There comes a time when those who count are counted. This is one such week as stories swirl around on sexual harassment following the outrage over charges made by Bollywood actor Tanushree Dutta about senior actor Nana Patekar in a decade-old incident. This has in turn engulfed journalism, and rightly so, though it pains me to hear this. The pain is, however, far less compared to those who have undergone harassment.
Why should the reputation of those who influence the reputations of others not be called into question? Stories of harassment in newsrooms and media workplaces have spread to India from the US, with the #MeToo hashtag becoming a popular social media umbrella, giving it a platform with a critical mass. It would have been impossible to think of this without the social media. Things seem to have moved from crowdsourcing of news to a passionate crowd defining and determining the news.
But we are on a tricky ground here once the venting is over, because the theme of gender justice may be same, but India is not the US. As a journalist, I see this as another story that has sub-stories, side stories and “angles” to be explored. Journalistic objectivity should require looking at this beyond the outrage to lead to better practices in the media and society.
Varying degrees, manners and styles of harassment form part of the outrage on Twitter and social media. From dates gone wrong to lecherous men hitting on women in general to bad behaviour after drinking parties at the homes of senior colleagues, this dark saga has come to include some shades of grey as well, though that may be a relative term.
Personally, I find it depressing to hear famous names in journalism called out. The Tehelka case involving harassment by its disgraced founder Tarun Tejpal is still fresh in memory and more names have joined a list that is not restricted to journalists but includes other people in the extended media and the show business as well. Nor is the outrage restricted to the workplace, though I feel there is a need to focus on the workplace.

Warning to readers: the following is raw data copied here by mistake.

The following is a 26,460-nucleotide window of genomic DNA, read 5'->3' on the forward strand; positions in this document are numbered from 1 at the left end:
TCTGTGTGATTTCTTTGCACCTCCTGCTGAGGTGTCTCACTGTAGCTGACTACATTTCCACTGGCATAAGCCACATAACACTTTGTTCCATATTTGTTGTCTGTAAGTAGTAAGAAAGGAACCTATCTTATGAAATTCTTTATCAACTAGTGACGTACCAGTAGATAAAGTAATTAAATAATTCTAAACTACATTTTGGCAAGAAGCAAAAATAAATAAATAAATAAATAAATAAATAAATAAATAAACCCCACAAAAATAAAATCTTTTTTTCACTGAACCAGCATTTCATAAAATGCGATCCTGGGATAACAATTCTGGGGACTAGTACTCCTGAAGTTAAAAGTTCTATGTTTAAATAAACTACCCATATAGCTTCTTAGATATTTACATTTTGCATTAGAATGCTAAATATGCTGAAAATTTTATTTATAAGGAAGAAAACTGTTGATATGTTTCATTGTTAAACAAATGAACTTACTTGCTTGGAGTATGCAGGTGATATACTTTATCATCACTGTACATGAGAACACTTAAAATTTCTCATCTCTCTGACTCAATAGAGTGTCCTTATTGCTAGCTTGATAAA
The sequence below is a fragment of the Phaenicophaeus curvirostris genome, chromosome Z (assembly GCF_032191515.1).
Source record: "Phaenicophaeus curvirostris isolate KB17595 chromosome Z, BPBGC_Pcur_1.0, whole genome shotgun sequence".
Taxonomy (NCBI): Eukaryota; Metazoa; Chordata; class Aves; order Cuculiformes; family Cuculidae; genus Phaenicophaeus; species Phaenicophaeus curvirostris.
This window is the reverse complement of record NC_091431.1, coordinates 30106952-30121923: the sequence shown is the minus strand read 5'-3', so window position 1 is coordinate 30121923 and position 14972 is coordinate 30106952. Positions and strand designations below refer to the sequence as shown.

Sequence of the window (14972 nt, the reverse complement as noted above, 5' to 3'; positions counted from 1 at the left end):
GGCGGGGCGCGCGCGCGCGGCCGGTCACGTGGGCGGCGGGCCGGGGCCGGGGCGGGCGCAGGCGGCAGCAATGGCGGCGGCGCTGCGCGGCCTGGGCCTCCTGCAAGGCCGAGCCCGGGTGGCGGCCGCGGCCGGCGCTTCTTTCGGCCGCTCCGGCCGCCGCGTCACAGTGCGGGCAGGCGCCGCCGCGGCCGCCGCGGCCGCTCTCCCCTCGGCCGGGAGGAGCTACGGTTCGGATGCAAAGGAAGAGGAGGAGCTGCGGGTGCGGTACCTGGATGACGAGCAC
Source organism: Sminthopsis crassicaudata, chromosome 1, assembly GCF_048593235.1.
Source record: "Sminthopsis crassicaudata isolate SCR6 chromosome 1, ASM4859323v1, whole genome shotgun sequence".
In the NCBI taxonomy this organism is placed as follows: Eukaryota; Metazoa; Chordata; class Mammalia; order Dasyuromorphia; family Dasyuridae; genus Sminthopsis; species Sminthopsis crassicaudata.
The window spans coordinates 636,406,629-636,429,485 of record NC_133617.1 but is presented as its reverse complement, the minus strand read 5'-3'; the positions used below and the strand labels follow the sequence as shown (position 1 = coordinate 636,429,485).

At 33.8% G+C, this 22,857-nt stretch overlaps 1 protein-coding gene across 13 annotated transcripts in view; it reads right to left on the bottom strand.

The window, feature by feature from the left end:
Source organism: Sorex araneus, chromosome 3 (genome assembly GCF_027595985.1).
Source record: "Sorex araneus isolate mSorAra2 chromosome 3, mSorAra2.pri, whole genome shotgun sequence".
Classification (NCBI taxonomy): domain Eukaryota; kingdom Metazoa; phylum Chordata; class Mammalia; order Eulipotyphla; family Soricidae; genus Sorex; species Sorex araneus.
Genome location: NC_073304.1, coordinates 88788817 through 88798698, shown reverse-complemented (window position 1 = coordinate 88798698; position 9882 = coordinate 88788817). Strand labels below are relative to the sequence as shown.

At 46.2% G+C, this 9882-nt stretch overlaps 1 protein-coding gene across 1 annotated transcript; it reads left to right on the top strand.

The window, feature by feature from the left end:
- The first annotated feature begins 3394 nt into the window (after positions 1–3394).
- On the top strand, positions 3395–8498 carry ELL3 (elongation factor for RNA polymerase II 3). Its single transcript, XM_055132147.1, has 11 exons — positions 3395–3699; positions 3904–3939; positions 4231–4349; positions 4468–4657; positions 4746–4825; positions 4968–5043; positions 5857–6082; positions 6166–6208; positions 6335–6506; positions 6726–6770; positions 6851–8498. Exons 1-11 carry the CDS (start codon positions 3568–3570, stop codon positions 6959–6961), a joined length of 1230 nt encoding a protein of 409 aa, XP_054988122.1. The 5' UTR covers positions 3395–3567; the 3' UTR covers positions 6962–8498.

As I write this, journalists including editors are being called into question on incidents that seem to have taken place in the past in both workplace and outside situations.
Storytellers are now the story. It was never easy being a journalist throwing stones at others. But now the glass house is a glass palace with cracked mirrors and broken windows all around.
Journalists need to introspect more. It gets complicated because journalism is an amorphous profession. Based on my own years of experience, let me make some observations and raise some questions.
- Journalists get rewarded or side-lined or punished not just on the basis of what they do in the workplace but also on the basis of how good or bad their relations are with influential politicians, bureaucrats or corporate figures. The potential for pressures stretches outside the main workplace. How do we deal with such a context?
- Both men and women have used relationships in both professional and unprofessional ways. Is there a way to check those who “game” the system? For every 100 professionals who are harassed, there may be five who compromise to get ahead (not to be confused with those who put up with difficulties)
- Journalists are human, too. They worry for their jobs, they crave for relationships, they obey their bosses and they plan for a future in an industry where they do not usually enjoy the tenure of academicians, the pay packets of corporate honchos or the security of government employees. How do journalists navigate a difficult social landscape where cordial relationships and professional independence have to be juggled?
I believe those who are not journalists but believe in professional journalism have both the right to criticise and the responsibility to support professional practices. Thinking up real ways to do this is what we could do right now.